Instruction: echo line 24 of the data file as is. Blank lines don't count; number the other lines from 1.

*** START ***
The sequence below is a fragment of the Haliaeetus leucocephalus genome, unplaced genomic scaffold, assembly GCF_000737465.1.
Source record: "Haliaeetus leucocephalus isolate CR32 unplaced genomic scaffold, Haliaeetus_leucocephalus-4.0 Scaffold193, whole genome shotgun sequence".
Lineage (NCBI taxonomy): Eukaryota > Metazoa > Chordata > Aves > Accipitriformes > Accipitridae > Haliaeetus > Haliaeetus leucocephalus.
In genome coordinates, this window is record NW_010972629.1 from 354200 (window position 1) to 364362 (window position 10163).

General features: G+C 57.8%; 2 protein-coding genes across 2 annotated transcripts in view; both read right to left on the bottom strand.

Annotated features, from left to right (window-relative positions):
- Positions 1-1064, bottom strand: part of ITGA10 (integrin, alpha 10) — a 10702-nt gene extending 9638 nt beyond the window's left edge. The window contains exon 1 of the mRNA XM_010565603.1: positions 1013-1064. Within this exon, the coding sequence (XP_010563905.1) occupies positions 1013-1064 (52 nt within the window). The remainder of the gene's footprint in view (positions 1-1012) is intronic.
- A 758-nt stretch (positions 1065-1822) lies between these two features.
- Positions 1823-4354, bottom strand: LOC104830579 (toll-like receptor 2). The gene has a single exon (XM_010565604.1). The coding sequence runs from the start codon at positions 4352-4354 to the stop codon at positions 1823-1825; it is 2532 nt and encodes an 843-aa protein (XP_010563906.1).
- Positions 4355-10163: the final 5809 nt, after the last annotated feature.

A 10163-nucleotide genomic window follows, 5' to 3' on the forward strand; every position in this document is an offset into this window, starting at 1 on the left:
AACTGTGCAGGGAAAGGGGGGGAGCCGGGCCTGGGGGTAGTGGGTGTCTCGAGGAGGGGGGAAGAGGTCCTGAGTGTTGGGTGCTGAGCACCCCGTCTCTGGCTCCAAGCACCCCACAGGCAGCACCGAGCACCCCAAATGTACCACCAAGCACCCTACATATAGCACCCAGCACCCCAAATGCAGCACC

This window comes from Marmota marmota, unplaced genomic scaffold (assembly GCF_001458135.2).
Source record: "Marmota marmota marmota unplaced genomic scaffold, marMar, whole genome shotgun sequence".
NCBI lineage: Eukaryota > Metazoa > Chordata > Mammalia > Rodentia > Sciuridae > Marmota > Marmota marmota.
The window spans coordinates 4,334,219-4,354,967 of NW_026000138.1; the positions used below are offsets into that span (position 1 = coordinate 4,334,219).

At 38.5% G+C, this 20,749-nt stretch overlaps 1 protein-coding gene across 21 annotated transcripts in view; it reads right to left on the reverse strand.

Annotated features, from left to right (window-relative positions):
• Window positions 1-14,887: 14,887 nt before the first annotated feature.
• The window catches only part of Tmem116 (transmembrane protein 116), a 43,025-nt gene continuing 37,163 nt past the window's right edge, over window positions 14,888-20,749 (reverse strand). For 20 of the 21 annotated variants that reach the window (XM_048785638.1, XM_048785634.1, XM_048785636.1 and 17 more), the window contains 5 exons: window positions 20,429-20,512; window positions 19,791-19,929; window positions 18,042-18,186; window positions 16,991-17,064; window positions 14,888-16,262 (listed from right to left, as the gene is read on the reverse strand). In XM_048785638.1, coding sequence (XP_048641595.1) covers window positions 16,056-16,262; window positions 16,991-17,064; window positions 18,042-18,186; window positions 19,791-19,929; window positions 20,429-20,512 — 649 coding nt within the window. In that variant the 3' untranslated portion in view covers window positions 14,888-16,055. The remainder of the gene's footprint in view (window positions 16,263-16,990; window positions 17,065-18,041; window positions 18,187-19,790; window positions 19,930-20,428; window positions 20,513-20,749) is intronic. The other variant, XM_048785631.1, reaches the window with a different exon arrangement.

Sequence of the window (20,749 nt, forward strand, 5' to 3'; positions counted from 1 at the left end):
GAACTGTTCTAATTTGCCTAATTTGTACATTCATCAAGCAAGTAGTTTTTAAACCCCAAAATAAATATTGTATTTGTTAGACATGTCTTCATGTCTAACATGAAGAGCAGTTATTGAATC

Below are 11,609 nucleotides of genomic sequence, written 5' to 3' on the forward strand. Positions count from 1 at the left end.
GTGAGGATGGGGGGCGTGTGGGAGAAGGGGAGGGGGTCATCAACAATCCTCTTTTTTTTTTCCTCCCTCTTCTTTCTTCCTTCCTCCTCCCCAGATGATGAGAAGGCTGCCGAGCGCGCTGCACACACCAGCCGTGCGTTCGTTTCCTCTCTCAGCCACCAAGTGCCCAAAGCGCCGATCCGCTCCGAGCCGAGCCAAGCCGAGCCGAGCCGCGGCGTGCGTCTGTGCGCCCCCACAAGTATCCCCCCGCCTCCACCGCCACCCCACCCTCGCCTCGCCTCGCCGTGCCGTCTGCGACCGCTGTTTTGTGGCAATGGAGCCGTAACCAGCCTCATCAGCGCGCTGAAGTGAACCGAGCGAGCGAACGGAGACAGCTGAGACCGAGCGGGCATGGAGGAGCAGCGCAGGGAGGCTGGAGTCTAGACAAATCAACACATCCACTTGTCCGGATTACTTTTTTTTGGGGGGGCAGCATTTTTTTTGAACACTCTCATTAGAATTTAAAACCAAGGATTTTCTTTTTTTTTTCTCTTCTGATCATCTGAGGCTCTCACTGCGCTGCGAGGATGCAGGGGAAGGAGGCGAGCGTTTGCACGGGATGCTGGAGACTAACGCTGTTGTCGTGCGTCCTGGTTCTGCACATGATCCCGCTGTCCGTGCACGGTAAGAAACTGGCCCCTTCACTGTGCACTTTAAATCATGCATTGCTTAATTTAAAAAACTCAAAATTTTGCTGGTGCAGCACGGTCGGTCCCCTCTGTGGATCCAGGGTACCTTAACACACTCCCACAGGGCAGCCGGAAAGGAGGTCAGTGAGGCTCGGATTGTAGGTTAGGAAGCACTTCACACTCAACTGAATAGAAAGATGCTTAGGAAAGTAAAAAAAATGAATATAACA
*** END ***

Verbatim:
GTGAGGATGGGGGGCGTGTGGGAGAAGGGGAGGGGGTCATCAACAATCCTCTTTTTTTTTTCCTCCCTCTTCTTTCTTCCTTCCTCCTCCCCAGATGATGAGAAGGCTGCCGAGCGCGCTGCACACACCAGCCGTGCGTTCGTTTCCTCTCTCAGCCACCAAGTGCCCAAAGCGCCGATCCGCTCCGAGCCGAGCCAAGCCGAGCCGAGCCGCGGCGTGCGTCTGTGCGCCCCCACAAGTATCCCCCCGCCTCCACCGCCACCCCACCCTCGCCTCGCCTCGCCGTGCCGTCTGCGACCGCTGTTTTGTGGCAATGGAGCCGTAACCAGCCTCATCAGCGCGCTGAAGTGAACCGAGCGAGCGAACGGAGACAGCTGAGACCGAGCGGGCATGGAGGAGCAGCGCAGGGAGGCTGGAGTCTAGACAAATCAACACATCCACTTGTCCGGATTACTTTTTTTTGGGGGGGCAGCATTTTTTTTGAACACTCTCATTAGAATTTAAAACCAAGGATTTTCTTTTTTTTTTCTCTTCTGATCATCTGAGGCTCTCACTGCGCTGCGAGGATGCAGGGGAAGGAGGCGAGCGTTTGCACGGGATGCTGGAGACTAACGCTGTTGTCGTGCGTCCTGGTTCTGCACATGATCCCGCTGTCCGTGCACGGTAAGAAACTGGCCCCTTCACTGTGCACTTTAAATCATGCATTGCTTAATTTAAAAAACTCAAAATTTTGCTGGTGCAGCACGGTCGGTCCCCTCTGTGGATCCAGGGTACCTTAACACACTCCCACAGGGCAGCCGGAAAGGAGGTCAGTGAGGCTCGGATTGTAGGTTAGGAAGCACTTCACACTCAACTGAATAGAAAGATGCTTAGGAAAGTAAAAAAAATGAATATAACA